How much is that doggie in the window?

Seven cloned sniffer dogs are now training in South Korea. These are Labrador puppies cloned from a good sniffer dog, with the aim of upping the current 30% of dogs that can do the job well to a notional 90%.

In my ignorance, I would imagine you could just breed three times as many dogs if you wanted three times as many dogs with good smelling skills. Dog breeding costs, erm, nothing, done the natural way. OK. maybe it does have a cost, in practice, given that pedigree dogs can cost a few hundred pounds.

How much do these cloned dogs cost?

The state-funded project cost about 300m won ($300,000; £150,000) (from the BBC).

In a slightly older BBC story, it was reported that an American woman is paying a South Korean dog-cloning company £76,000 to clone her pet pit bull. Well, it looks as if she’s getting ripped off compared to S Korean customs, who are paying about £21,429 for each dog, but then her pet was dead before it got cloned ….

So, here we have 8 dogs that cost £226,000. I could round up twice that many – most of them pit bulls – from my street (and I’m sure they’d happily breed a few dozen more for free.)   It’s not as if dogs are an endangered species. In fact, the local pound puts many times that number to death every day. Hardly money wisely spent in terms of pound of dog flesh per pound.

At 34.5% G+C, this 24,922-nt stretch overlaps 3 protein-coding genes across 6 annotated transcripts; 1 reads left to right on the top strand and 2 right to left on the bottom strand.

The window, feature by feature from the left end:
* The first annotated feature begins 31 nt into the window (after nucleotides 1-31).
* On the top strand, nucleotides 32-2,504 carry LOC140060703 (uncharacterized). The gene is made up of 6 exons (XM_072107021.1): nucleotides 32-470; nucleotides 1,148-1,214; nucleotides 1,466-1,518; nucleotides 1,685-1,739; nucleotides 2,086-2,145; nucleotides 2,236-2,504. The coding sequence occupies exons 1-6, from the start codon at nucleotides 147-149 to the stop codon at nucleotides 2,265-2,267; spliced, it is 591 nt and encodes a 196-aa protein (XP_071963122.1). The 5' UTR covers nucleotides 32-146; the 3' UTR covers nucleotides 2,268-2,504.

Do we have to have Brave New World as well as 1984? I really do prefer my dystopian novels to be literature rather than social blueprints.

2 thoughts on “How much is that doggie in the window?

  1. OK, but how many of those cheap dogs will be great sniffers? What would the overall cost of breeding, housing, feeding, testing, and training those dogs over the number of dogs that will come out above average sniffers? The point of the ROK program is to produce a maximum ratio of good sniffing dogs.

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